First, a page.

What do foundations spend on knowing how well they do? Not an easy questions to answer. Here's a crude guess:
"....A significant amount of money, time and expertise is invested by a small portion of the foundation community on commissioning exactly this kind of information. The results include white papers on issues, trend and sector analyses, evaluation studies, and scans of other funders and their interests or strategies. This is precisely the kind of information that other donors need to make more rational and informed decisions about their grant investments, yet access to this information is completely hit or miss.
How much of this information is out there? We can’t say for certain, as industry-wide data are not collected on the actual investments in such research (an example of the lack of useful industry analysis). However, we can conservatively extrapolate from the numbers of staffed foundations (those with inclination and resources to make such investments), the total industry expenditures on administrative expenses (which would include staff, consultants, and those expenditures on research or evaluation that are managed as contracts and not grants). We can also factor in the number of foundations reporting grants for program evaluation.
These variables are all proxies for the actual key figure: the number of foundations investing in sector research and the level of spending on such information. The proxies, their details, and the source information for each are listed in Table 1.
Table 1: Proxies for investment in sector and industry research and analysis.
Proxy indicator Detail Source
A # Staffed foundations 3,123 Foundation Center, 2001
B Qualifying distributions$30,497,560,000 FC, 2000
C Total Giving $27,563,166,000 FC, 2000
D (B - C) $2,934,394,000 FC, 2000
E # Foundations making grants for program evaluation 213 Foundation Center Online, 2002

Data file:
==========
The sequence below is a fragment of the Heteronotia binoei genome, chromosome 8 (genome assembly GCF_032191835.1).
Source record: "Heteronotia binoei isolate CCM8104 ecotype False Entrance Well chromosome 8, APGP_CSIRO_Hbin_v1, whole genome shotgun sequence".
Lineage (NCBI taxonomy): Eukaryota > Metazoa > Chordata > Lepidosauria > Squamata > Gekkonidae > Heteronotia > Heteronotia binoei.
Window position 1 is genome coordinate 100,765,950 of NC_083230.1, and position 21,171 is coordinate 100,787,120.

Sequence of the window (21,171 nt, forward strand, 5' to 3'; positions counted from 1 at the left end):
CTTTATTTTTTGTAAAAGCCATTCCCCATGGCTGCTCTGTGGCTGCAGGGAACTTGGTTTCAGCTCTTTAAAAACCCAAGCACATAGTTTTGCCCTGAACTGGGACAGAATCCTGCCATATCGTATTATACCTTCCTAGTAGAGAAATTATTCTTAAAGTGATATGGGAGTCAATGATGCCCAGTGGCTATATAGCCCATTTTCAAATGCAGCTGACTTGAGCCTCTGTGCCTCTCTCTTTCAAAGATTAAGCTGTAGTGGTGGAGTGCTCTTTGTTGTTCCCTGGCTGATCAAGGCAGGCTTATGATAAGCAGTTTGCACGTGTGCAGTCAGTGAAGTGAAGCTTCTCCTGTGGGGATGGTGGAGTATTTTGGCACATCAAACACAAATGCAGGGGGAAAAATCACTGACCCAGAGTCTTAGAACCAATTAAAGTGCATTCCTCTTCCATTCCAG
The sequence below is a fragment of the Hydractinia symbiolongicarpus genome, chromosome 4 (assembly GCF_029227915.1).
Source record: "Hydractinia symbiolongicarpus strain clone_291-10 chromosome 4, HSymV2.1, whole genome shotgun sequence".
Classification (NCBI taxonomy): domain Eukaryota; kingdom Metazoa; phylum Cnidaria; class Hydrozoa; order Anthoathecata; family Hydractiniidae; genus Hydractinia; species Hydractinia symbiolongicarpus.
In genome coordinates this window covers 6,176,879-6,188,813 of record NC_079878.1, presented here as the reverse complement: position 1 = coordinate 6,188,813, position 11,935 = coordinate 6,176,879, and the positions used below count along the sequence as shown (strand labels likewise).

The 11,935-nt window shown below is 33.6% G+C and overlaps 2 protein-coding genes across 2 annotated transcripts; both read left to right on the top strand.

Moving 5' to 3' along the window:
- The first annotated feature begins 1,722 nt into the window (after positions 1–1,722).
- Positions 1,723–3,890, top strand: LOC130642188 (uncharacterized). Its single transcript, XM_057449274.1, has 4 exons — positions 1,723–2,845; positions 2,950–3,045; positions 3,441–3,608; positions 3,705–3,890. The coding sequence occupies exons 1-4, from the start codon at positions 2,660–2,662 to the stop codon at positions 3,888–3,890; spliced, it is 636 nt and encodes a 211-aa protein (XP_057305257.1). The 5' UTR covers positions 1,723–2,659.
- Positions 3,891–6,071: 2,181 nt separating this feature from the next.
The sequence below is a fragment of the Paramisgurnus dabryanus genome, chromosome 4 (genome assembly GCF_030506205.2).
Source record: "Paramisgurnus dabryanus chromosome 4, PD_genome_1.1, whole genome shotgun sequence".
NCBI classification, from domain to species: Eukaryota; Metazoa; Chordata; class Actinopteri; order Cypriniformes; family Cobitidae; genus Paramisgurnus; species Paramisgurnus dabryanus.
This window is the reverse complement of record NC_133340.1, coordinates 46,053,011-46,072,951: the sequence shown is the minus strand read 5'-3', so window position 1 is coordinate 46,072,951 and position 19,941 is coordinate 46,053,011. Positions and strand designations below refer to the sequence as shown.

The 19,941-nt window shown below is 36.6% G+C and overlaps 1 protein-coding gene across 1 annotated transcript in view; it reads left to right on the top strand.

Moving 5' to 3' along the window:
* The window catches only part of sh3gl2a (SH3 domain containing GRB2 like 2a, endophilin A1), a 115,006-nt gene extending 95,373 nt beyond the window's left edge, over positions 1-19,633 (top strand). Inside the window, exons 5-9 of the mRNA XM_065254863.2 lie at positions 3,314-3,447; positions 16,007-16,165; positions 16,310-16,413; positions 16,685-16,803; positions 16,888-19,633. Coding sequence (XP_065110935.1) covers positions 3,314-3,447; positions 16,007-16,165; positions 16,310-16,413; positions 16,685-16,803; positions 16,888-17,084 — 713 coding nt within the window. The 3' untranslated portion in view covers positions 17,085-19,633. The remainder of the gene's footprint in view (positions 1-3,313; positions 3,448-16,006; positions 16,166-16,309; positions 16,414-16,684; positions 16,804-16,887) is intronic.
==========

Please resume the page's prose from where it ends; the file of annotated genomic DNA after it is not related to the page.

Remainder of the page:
F Independent Sector Foundation members 325 www.independentsector.org
There are approximately 3,100-staffed foundations in the United States. The number of foundations that report making grants for program evaluation is 213, a portion of the foundations reported as members of Independent Sector. Of these, perhaps 200 invest a significant portion of time and money in evaluating their programs, researching their interest areas, and commissioning trend analyses, sector scans, and new tool development for gauging their own impact and guiding their future grant decisions. The total funds spent by foundation on administrative expenses that would include consultants, evaluation and research staff, and commissioned research (as well as significant other categories of expenses including Program Related Investments, loans and program expenses) were approximately $2.9 billion in 2000. If we estimate that no more than 5% of this number would be spent on research, evaluation and consultants, we arrive at an annual expenditure proxy of $146,700,000.
Even with the limitations on the above calculations, the final numbers: 200 foundations and $146 million in expenditures are impressive findings. Especially when we consider that the bulk of this work is happening at the smallest point in a pyramid of philanthropic investors that includes these 200 or so foundations, all staffed foundations, all other foundations, all institutional donors (including donor advised funds, estates, giving circles) and individual philanthropists..."
The above text is excerpted from a draft of the article "assembly Required," by Lucy Bernholz, for the Stanford Social Innovation Review. The section above was edited out of the article that will appear in the Review.